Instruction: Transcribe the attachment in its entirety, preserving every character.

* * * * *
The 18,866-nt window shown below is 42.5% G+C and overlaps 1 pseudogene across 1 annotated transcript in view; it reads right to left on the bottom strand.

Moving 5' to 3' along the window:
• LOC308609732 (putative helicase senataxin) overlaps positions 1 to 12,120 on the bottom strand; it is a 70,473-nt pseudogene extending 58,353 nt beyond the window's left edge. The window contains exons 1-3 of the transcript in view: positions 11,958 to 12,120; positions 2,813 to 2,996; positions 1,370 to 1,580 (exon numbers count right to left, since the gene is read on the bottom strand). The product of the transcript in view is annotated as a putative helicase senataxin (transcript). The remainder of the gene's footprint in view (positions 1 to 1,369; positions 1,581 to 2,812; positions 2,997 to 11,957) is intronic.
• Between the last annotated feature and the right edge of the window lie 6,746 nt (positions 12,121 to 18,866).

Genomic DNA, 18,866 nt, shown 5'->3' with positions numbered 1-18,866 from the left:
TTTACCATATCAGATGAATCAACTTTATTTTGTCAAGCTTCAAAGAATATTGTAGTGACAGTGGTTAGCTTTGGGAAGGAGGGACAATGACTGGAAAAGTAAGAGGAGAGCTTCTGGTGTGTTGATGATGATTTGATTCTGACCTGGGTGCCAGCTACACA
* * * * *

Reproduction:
The 18,866-nt window shown below is 42.5% G+C and overlaps 1 pseudogene across 1 annotated transcript in view; it reads right to left on the bottom strand.

Moving 5' to 3' along the window:
• LOC308609732 (putative helicase senataxin) overlaps positions 1 to 12,120 on the bottom strand; it is a 70,473-nt pseudogene extending 58,353 nt beyond the window's left edge. The window contains exons 1-3 of the transcript in view: positions 11,958 to 12,120; positions 2,813 to 2,996; positions 1,370 to 1,580 (exon numbers count right to left, since the gene is read on the bottom strand). The product of the transcript in view is annotated as a putative helicase senataxin (transcript). The remainder of the gene's footprint in view (positions 1 to 1,369; positions 1,581 to 2,812; positions 2,997 to 11,957) is intronic.
• Between the last annotated feature and the right edge of the window lie 6,746 nt (positions 12,121 to 18,866).

Genomic DNA, 18,866 nt, shown 5'->3' with positions numbered 1-18,866 from the left:
TTTACCATATCAGATGAATCAACTTTATTTTGTCAAGCTTCAAAGAATATTGTAGTGACAGTGGTTAGCTTTGGGAAGGAGGGACAATGACTGGAAAAGTAAGAGGAGAGCTTCTGGTGTGTTGATGATGATTTGATTCTGACCTGGGTGCCAGCTACACA